Cyclists Will Pay to Park at Seattle’s New Light Rail Stations. Will Drivers?

Right now, the Seattle region is hashing out how to spend $50 billion to expand transit. The project list, known as ST3, is tilted heavily toward the suburbs, not the urban core where ridership would be higher.

Parking at Sound Transit's Tukwila International Blvd Station. Photo: Oran Viriyincy
Parking at Sound Transit’s Tukwila International Blvd Station. Photo: Oran Viriyincy

Included with all those suburban stations will be thousands of new parking stalls, which each cost tens of thousands of dollars to build. Interestingly, Josh Feit at PubliCola reports that Sound Transit hasn’t decided yet whether to charge for car parking at stations, but it has already indicated that bike parking won’t be free:

As the debate over parking for cars at light rail stations gets underway — should people have to pay for parking (activists from the Transit Access Stakeholders group think so) — ST is already setting a precedent for bike parking. Bikers have to pay.

Sound Transit debuted a new bike storage cage at its Beacon Hill station last month where bikers pay $4.10 a month for access. ST says they will replicate the bike storage model at more stations going forward.

With the ST3 plan considering at least 8,330 new parking spaces for cars at about $70,000 a stall, the debate should include another stat: Federal Highway Administration estimates put the cost of building new bike racks at about $50 per bike and more elaborate storage, like cages, costing about $1,500 per bike.

At least if bike parking has a price, there’s no excuse to provide free parking for cars.

Elsewhere on the Network today: Mobility Lab posts a new video explaining the concept of transportation demand management. Columbus Underground announces the opening of the city’s new airport bus service. And Broken Sidewalk details what the city of Louisville is doing to make biking to the Kentucky Derby convenient.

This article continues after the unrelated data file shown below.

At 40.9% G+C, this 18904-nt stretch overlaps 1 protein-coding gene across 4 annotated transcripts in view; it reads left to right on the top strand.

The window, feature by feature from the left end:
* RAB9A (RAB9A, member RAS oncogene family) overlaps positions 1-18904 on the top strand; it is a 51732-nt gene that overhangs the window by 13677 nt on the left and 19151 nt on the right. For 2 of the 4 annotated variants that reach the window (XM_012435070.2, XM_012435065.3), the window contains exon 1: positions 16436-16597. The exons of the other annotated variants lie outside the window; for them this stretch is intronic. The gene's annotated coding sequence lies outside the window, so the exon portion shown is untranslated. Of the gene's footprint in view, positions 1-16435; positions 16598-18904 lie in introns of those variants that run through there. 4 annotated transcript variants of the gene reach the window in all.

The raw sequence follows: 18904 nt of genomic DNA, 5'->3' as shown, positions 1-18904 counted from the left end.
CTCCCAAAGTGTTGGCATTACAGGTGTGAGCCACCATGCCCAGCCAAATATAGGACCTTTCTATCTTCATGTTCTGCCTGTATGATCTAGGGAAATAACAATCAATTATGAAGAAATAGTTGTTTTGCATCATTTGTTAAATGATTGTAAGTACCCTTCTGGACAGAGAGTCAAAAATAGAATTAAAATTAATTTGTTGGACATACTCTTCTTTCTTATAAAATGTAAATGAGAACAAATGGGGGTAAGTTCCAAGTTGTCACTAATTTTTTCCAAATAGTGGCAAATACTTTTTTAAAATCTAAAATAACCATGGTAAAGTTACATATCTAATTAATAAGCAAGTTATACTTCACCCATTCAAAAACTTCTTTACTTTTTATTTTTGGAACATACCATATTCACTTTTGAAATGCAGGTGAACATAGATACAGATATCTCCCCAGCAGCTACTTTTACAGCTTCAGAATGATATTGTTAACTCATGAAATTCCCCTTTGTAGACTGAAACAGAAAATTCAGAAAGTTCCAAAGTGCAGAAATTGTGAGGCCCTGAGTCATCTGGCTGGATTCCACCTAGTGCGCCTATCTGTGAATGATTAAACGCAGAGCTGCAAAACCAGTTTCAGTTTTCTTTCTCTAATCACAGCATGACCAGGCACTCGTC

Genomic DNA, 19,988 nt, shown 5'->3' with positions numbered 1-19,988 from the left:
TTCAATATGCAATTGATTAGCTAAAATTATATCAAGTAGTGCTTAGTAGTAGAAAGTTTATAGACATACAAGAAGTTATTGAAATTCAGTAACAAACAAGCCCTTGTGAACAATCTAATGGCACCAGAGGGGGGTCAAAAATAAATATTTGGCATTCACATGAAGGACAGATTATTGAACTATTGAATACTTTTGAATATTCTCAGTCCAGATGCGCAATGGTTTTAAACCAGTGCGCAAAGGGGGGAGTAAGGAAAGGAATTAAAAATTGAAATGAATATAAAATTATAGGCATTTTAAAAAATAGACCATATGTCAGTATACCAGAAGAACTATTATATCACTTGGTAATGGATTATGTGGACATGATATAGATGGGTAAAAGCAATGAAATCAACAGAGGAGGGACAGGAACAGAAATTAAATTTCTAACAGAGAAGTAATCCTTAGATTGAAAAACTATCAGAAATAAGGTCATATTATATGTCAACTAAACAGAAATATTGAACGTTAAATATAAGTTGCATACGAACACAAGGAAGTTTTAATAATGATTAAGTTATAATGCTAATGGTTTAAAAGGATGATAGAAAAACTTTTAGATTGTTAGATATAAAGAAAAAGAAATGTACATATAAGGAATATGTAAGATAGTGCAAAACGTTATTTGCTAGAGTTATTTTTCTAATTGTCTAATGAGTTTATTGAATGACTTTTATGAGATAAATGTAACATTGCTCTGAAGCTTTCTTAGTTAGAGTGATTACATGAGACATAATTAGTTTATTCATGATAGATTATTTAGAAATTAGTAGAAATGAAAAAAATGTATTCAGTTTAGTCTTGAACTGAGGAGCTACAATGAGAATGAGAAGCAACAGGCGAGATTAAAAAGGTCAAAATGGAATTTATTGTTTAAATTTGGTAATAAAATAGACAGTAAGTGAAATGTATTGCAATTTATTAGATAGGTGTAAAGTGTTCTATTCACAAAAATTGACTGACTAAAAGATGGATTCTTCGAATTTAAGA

ALSO ON STREETSBLOG

Seattle’s New Park-and-Rides Cost a Fortune But Won’t Move Many People

|
Seattle area voters will vote this November on a $53 billion transit expansion package. But along with new light rail lines stretching across the region, Seattle will also be getting a publicly owned parking empire. In total, the plan calls for $661 million in spending on parking at transit stations. At an astounding $80,000 per stall, that will fund 8,300 parking spots. Zach […]

The Problem With Park-and-Rides

|
There it is, at your typical American suburban transit stop: a parking lot — a free one, probably. The intent of park-and-ride service is to enable people who live in car-centric places to take transit to work. But Ben Schiendelman at Seattle Transit Blog has been thinking it over, and he doesn’t believe park-and-rides are such […]

Arlington Republicans Come Out Against Bike-Share Expansion

|
It seems like everyone’s talking about the success of Washington’s Capital Bikeshare, currently the largest bike-share network in the country. Earlier this month, CaBi sold more than 8,000 memberships through a LivingSocial promotion, and the system has already met its goal of 10,000 members for 2011, prompting some to worry that there may actually be […]

Minneapolis May Drop Parking Minimums Near Transit

|
Whether you own a car or not, if you live in a city, there’s a good chance you pay for parking. Building parking spots is expensive, but most cities require developers to build a certain amount of parking per residence, driving up the cost of housing. Nick Magrino at Streets.mn reports that Minneapolis is rethinking that […]

Before You Get Too Excited About Seattle’s Big Transit Expansion…

|
Read Doug Trumm’s post at the Urbanist about Sound Transit’s $50 billion, 25-year expansion plan, known as ST3, which the agency revealed yesterday. It’s ambitious in scope, but will the new lines meet the region’s most pressing transit needs? Piecing together the project list has been an exercise in regional politics, since voters will decide this November whether […]